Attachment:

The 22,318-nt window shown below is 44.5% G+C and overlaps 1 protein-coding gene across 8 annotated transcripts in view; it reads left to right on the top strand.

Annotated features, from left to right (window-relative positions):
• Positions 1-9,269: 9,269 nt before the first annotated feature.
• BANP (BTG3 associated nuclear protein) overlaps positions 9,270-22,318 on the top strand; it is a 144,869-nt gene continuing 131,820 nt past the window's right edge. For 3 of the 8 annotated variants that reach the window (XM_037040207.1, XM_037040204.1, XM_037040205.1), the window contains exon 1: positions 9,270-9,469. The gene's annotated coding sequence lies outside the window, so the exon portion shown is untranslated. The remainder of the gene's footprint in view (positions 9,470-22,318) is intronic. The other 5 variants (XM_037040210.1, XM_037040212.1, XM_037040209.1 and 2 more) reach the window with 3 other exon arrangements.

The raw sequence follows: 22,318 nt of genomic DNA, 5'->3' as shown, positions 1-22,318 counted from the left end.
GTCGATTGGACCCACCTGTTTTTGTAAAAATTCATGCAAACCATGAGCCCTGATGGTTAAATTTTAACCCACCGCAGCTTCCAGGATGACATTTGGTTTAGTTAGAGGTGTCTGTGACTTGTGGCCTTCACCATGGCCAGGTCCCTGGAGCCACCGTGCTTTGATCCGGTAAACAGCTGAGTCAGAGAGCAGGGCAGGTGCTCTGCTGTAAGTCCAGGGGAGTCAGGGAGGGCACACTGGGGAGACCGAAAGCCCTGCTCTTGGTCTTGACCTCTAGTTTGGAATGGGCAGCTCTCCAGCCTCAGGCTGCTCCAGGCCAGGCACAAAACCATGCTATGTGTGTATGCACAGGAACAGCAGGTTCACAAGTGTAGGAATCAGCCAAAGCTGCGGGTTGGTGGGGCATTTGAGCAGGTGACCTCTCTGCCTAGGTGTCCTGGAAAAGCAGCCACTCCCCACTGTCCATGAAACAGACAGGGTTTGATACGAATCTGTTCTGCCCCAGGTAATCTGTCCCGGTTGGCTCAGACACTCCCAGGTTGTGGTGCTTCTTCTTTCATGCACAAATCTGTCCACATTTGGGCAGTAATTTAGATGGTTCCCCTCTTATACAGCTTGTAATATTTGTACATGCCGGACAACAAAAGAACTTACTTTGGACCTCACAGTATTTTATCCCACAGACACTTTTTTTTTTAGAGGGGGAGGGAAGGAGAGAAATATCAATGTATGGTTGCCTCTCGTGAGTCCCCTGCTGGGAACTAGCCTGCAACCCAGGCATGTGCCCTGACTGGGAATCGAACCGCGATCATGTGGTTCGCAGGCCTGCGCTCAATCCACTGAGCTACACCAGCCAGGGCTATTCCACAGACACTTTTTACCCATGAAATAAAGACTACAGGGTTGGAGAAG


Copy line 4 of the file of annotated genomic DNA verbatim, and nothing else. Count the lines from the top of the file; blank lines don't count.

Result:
• BANP (BTG3 associated nuclear protein) overlaps positions 9,270-22,318 on the top strand; it is a 144,869-nt gene continuing 131,820 nt past the window's right edge. For 3 of the 8 annotated variants that reach the window (XM_037040207.1, XM_037040204.1, XM_037040205.1), the window contains exon 1: positions 9,270-9,469. The gene's annotated coding sequence lies outside the window, so the exon portion shown is untranslated. The remainder of the gene's footprint in view (positions 9,470-22,318) is intronic. The other 5 variants (XM_037040210.1, XM_037040212.1, XM_037040209.1 and 2 more) reach the window with 3 other exon arrangements.